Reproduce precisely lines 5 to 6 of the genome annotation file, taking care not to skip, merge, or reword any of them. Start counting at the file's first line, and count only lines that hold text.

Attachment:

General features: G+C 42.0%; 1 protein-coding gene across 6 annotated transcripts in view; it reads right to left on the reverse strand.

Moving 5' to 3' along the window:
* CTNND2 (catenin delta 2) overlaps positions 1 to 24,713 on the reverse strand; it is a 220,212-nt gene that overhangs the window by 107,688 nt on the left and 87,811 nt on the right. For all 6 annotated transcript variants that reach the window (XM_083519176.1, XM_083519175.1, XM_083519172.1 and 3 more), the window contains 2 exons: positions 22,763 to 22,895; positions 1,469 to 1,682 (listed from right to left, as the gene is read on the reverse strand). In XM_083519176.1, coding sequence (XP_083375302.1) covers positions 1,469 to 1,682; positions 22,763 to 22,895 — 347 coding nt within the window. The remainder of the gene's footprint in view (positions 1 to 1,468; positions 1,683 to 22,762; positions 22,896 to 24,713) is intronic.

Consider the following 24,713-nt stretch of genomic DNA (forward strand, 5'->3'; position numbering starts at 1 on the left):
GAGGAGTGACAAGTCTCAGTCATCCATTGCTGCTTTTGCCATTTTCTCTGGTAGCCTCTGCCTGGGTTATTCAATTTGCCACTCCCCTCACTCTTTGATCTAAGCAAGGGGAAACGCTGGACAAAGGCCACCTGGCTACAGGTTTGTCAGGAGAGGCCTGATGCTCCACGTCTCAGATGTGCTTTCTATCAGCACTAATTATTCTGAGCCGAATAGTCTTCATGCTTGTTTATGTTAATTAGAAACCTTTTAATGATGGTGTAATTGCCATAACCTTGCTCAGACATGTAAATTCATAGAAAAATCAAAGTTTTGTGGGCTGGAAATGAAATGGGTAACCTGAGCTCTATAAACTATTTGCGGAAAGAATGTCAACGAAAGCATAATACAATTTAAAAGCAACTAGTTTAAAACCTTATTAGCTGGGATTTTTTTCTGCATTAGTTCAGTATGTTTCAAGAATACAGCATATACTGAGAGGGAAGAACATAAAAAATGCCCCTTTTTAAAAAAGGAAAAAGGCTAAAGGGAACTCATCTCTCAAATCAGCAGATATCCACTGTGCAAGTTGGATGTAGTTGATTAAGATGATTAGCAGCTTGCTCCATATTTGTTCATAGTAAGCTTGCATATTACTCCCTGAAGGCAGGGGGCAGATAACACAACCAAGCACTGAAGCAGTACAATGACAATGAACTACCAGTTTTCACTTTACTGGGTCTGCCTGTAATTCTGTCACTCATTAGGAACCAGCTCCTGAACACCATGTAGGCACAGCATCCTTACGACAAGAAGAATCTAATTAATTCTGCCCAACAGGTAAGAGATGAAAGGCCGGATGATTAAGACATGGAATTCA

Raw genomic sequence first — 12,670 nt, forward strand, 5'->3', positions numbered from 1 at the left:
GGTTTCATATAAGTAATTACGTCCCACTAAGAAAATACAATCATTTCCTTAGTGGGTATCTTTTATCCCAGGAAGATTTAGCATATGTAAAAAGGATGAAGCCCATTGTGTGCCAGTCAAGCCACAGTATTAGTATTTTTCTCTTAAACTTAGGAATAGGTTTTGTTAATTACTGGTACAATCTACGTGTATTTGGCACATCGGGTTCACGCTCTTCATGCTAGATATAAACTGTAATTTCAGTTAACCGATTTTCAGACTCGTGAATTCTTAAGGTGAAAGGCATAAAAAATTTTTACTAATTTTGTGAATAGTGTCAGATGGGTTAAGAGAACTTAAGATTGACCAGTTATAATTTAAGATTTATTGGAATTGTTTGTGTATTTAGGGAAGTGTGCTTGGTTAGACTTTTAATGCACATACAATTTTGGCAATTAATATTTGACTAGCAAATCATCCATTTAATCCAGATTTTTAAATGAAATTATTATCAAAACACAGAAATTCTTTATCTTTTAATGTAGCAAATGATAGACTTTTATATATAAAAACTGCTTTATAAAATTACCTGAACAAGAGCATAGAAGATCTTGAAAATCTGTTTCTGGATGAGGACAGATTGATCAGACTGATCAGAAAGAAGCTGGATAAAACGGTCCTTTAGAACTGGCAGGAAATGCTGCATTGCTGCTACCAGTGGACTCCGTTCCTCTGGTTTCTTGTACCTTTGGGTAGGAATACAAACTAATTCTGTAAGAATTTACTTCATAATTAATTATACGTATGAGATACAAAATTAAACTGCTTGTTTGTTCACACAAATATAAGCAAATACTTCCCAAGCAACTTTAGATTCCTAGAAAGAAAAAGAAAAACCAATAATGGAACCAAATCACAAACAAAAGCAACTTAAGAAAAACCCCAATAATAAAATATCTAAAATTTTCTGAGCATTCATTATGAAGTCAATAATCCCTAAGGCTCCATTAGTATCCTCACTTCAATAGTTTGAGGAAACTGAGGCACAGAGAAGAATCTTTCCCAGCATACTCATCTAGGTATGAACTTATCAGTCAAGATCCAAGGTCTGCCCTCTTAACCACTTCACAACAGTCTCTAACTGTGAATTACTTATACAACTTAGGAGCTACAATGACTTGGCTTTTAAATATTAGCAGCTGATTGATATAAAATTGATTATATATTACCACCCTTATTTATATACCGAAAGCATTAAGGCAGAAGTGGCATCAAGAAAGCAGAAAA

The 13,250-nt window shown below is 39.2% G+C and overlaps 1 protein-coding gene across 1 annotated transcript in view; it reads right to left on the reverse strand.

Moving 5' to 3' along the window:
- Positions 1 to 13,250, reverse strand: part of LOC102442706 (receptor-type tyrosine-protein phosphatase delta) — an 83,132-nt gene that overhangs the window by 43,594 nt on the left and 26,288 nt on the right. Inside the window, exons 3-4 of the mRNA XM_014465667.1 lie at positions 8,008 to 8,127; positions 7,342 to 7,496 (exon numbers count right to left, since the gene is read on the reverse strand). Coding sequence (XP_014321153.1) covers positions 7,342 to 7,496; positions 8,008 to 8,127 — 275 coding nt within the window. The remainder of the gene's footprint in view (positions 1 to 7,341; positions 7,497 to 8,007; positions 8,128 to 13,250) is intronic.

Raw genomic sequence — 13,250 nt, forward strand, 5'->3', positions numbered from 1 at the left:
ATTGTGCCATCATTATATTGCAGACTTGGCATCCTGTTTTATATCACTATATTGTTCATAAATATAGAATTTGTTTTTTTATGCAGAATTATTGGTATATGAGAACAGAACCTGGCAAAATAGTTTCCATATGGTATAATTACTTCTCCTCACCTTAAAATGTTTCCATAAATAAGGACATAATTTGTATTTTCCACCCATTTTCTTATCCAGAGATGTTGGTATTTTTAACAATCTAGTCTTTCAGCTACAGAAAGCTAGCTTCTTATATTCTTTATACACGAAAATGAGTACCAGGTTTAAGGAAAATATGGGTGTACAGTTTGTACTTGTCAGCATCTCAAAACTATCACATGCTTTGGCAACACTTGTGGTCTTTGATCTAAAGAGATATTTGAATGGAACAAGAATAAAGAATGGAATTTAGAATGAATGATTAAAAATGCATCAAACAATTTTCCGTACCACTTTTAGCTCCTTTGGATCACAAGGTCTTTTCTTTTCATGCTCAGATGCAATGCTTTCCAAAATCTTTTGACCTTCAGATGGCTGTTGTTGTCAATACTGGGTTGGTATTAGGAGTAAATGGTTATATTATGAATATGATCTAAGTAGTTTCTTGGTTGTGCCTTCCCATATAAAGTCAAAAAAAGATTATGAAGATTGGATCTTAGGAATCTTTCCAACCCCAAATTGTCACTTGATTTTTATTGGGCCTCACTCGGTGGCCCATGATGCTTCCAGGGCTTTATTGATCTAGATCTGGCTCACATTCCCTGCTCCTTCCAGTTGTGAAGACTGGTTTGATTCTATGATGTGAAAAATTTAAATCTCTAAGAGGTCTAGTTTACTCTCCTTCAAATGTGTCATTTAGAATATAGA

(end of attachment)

GAGGAGTGACAAGTCTCAGTCATCCATTGCTGCTTTTGCCATTTTCTCTGGTAGCCTCTGCCTGGGTTATTCAATTTGCCACTCCCCTCACTCTTTGATCTAAGCAAGGGGAAACGCTGGACAAAGGCCACCTGGCTACAGGTTTGTCAGGAGAGGCCTGATGCTCCACGTCTCAGATGTGCTTTCTATCAGCACTAATTATTCTGAGCCGAATAGTCTTCATGCTTGTTTATGTTAATTAGAAACCTTTTAATGATGGTGTAATTGCCATAACCTTGCTCAGACATGTAAATTCATAGAAAAATCAAAGTTTTGTGGGCTGGAAATGAAATGGGTAACCTGAGCTCTATAAACTATTTGCGGAAAGAATGTCAACGAAAGCATAATACAATTTAAAAGCAACTAGTTTAAAACCTTATTAGCTGGGATTTTTTTCTGCATTAGTTCAGTATGTTTCAAGAATACAGCATATACTGAGAGGGAAGAACATAAAAAATGCCCCTTTTTAAAAAAGGAAAAAGGCTAAAGGGAACTCATCTCTCAAATCAGCAGATATCCACTGTGCAAGTTGGATGTAGTTGATTAAGATGATTAGCAGCTTGCTCCATATTTGTTCATAGTAAGCTTGCATATTACTCCCTGAAGGCAGGGGGCAGATAACACAACCAAGCACTGAAGCAGTACAATGACAATGAACTACCAGTTTTCACTTTACTGGGTCTGCCTGTAATTCTGTCACTCATTAGGAACCAGCTCCTGAACACCATGTAGGCACAGCATCCTTACGACAAGAAGAATCTAATTAATTCTGCCCAACAGGTAAGAGATGAAAGGCCGGATGATTAAGACATGGAATTCA

Raw genomic sequence first — 12,670 nt, forward strand, 5'->3', positions numbered from 1 at the left: